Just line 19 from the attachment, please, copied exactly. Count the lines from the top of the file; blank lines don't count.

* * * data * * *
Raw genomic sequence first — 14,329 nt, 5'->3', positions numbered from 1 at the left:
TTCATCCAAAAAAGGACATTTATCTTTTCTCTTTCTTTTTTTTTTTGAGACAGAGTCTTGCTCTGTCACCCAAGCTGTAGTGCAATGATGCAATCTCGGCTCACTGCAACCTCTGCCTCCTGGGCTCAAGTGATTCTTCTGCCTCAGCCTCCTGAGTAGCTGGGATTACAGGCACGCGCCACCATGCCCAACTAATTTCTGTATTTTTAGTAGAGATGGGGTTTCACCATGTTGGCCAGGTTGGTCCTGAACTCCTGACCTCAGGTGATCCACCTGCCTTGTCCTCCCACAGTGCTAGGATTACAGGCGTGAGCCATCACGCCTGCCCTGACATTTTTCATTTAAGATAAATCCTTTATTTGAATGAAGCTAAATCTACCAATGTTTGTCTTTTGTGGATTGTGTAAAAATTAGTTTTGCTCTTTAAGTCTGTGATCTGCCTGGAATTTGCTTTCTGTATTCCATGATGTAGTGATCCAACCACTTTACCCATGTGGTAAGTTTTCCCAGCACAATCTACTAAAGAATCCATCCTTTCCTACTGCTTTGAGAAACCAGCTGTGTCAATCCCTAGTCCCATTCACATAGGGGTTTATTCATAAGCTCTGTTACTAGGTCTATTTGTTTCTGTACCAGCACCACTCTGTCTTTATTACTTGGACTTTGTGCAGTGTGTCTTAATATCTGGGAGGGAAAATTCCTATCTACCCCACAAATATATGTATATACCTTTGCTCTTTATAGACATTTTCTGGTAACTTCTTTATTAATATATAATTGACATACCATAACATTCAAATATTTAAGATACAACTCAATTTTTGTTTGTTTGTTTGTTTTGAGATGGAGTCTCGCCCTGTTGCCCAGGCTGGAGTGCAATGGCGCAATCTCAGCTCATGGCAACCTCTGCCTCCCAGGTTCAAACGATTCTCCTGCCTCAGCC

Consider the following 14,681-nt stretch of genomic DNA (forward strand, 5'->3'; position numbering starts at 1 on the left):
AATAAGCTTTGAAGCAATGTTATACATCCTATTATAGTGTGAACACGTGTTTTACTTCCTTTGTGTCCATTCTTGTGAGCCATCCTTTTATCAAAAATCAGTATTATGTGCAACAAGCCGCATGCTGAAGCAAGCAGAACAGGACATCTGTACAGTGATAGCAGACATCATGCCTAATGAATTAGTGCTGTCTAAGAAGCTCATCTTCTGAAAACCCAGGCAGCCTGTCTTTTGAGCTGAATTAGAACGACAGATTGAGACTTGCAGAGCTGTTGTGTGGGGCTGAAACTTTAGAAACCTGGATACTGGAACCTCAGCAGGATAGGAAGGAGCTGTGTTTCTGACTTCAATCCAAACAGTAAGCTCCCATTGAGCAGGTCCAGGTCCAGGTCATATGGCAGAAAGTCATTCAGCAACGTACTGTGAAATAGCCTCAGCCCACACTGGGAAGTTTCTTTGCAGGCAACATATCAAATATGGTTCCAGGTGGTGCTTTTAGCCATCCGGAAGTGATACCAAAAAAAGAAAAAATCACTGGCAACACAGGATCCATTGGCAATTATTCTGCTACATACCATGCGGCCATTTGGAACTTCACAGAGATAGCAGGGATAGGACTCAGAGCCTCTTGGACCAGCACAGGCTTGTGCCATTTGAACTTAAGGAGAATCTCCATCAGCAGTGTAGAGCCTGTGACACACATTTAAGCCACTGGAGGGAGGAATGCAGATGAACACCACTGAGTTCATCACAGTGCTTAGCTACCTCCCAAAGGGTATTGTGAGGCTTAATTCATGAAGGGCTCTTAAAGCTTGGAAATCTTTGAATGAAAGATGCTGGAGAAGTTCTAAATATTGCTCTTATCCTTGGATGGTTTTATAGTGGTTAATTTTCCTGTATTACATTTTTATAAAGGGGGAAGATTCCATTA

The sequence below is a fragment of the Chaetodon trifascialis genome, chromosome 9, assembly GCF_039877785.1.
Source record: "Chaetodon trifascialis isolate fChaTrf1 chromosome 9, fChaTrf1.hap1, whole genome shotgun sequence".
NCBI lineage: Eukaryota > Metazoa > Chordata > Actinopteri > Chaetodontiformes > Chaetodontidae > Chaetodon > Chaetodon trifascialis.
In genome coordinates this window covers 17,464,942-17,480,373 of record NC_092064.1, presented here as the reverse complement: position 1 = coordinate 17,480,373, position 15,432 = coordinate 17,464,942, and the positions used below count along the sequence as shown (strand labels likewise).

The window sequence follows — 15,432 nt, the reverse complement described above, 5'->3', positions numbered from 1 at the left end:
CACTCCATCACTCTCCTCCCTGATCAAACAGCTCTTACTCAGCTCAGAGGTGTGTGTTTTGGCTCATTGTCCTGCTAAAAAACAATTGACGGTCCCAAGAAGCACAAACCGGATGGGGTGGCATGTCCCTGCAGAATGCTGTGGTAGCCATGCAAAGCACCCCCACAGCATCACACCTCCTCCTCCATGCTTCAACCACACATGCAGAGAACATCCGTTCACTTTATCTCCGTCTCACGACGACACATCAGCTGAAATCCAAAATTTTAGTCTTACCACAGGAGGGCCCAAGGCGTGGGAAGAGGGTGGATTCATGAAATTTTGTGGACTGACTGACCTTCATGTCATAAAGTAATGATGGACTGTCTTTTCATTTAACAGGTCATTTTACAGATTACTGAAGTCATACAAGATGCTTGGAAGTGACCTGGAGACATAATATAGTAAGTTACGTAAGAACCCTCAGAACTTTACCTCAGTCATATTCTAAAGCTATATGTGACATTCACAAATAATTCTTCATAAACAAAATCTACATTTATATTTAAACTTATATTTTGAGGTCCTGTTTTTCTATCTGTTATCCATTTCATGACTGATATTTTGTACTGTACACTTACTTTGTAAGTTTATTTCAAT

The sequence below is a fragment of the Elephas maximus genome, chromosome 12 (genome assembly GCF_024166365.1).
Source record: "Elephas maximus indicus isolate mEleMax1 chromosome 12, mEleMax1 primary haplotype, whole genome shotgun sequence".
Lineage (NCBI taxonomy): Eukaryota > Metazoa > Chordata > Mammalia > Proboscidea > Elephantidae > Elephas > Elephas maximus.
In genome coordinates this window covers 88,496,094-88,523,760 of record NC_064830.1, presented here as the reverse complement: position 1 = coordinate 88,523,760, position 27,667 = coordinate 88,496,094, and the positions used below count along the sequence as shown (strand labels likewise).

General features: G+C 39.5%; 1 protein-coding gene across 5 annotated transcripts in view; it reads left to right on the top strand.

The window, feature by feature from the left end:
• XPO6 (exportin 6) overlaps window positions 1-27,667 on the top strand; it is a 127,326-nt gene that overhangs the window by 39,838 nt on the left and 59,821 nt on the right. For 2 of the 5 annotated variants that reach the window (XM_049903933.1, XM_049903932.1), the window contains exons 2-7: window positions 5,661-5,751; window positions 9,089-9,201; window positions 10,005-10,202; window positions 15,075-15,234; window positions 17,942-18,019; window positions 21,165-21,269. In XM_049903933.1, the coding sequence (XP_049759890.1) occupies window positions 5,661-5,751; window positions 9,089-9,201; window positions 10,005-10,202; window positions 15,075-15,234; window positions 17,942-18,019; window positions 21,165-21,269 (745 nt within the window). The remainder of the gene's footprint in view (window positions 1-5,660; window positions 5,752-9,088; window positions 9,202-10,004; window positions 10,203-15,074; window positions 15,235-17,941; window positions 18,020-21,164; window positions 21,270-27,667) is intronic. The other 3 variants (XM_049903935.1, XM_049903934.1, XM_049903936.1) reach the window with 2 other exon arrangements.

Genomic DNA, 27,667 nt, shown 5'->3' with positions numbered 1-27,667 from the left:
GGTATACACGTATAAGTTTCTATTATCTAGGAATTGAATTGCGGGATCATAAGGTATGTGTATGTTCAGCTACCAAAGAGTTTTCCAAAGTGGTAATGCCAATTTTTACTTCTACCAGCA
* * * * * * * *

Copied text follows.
GGTATACACGTATAAGTTTCTATTATCTAGGAATTGAATTGCGGGATCATAAGGTATGTGTATGTTCAGCTACCAAAGAGTTTTCCAAAGTGGTAATGCCAATTTTTACTTCTACCAGCA